Browns’ Odell Beckham Jr. Experiment was a Complete and Utter Failure

by Jordy McElroy

Odell Beckham Jr. seemingly had it all in Cleveland—the best friend No. 2 option in Jarvis Landry, the confident young quarterback in Baker Mayfield and the burgeoning Browns organization seemingly on the fast-track to success.

If only foresight was 20/20. 

Landry went from being the No. 2 to the No. 1 receiver on the depth chart, and Mayfield has thrown more interceptions than touchdowns. Oh, and that hope of a magical turnaround for the Browns in the 2019 season—it’s already been carted off in a dust bin somewhere and replaced with the reality that the team is no better now than it was a year ago. 

Beckham has spent enough losing seasons with the New York Giants to know what the stench of failure smells like. It’s a pungent odor that often leads to teary-eyed sideline stares and impromptu fights with a kicking net. The overwhelming dread of a trip down memory lane has prompted Beckham to reportedly resort to telling opposing players and coaches to “come get me out of here,” according to FOX Sports’ Jay Glazer. 

Yes, Beckham has gone full Jordan Peele on Cleveland. 

Can you blame him? The three-time Pro Bowler has only competed in one playoff game since being taken by the Giants with the No. 12 overall pick of the 2014 NFL Draft. 

He is essentially wasting the prime years of his career playing with teams that haven’t given him a real shot at competing for a Super Bowl. Throw in the fact that he’s forced to play second fiddle to Landry in a year where he’s putting up career-low numbers, and it makes sense why he’s asking other teams to do more than just window shop.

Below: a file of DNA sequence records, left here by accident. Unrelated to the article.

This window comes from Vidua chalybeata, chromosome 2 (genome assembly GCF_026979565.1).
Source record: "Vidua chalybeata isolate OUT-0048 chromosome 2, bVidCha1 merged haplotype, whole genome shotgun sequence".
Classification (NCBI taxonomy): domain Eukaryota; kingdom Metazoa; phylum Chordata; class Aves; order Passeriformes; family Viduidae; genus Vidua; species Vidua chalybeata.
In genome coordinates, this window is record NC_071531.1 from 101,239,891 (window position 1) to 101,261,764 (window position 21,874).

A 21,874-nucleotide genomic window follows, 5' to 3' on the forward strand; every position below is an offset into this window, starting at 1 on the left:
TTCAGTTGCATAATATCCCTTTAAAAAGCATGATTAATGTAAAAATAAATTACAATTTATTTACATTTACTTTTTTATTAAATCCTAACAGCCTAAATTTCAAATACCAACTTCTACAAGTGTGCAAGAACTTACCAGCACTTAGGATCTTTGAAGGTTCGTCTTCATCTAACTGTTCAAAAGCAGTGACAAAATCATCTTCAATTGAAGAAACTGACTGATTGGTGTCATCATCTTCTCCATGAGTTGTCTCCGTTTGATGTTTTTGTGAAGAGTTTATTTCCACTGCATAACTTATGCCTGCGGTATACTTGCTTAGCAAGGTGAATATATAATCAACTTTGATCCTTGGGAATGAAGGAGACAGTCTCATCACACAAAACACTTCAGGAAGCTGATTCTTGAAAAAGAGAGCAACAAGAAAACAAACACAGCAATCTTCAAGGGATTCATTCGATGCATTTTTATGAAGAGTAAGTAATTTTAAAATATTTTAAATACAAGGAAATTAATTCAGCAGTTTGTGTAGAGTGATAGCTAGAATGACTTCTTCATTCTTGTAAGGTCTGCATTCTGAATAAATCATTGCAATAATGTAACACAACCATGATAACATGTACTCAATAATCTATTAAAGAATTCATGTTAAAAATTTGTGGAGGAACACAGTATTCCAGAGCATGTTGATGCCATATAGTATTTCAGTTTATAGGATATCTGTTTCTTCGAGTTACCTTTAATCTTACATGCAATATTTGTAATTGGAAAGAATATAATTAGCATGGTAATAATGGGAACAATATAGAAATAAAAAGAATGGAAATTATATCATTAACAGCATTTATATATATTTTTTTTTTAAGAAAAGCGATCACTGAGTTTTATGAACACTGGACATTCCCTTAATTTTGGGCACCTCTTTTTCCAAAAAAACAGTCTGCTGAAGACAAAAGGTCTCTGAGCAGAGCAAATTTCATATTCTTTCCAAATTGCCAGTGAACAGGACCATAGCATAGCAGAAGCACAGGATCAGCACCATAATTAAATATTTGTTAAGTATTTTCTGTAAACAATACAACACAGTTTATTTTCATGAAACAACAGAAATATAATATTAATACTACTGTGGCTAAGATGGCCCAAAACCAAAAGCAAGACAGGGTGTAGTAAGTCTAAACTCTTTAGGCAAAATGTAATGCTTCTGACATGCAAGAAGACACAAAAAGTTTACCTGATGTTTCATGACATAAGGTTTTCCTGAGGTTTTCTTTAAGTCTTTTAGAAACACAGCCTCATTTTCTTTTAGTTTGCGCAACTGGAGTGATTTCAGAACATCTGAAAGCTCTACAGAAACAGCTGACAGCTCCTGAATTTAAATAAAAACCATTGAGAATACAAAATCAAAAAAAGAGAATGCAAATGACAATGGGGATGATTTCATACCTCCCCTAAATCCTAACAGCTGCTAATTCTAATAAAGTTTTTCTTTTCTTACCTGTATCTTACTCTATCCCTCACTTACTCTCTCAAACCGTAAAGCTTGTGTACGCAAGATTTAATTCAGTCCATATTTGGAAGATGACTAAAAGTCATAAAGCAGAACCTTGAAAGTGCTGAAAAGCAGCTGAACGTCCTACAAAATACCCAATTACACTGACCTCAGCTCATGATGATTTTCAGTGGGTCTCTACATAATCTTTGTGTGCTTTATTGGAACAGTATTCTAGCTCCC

Beckham isn’t completely absolved from the blame for his current predicament. No one forced him to sign a five-year, $90 million extension with the Giants in 2018. That move made him the richest receiver in football (before the Michael Thomas deal), but it also took away his leverage at the negotiating table. 

The Browns have the right to do as they please with his contract. They could keep him for another year to see if things improve, or they could opt to move him to an even worse situation than his current one. 

Moving on is seemingly the more logical option when considering the potential headache that could come from trying to force a situation that could simply be a bad fit. The Browns have too many problems to be paying an exorbitant price for a receiver that doesn’t even want to be there. 

Of course, that doesn’t mean they shouldn’t do everything in their power to convince him to stay. Freddie Kitchens, a first-year head coach, is hopeful his second rodeo won’t leave as big of a mess in 2020. There is also hope that diminished expectations and a full year as a starter under Mayfield’s belt will lead to a boon for the offense as a whole. The Browns still have one of the most talented rosters in the league on paper. So there are plenty of talking points to hit on in an effort to get Beckham to reconsider. 

But the first year of the marriage has been a complete and utter failure. 

The honeymoon stage was over before the real work even started. Both sides admired one another from afar, exchanged their “I dos” and decided they were sick of living together in less than a year—another anticlimactic ending from a Browns organization that seems doomed for failure.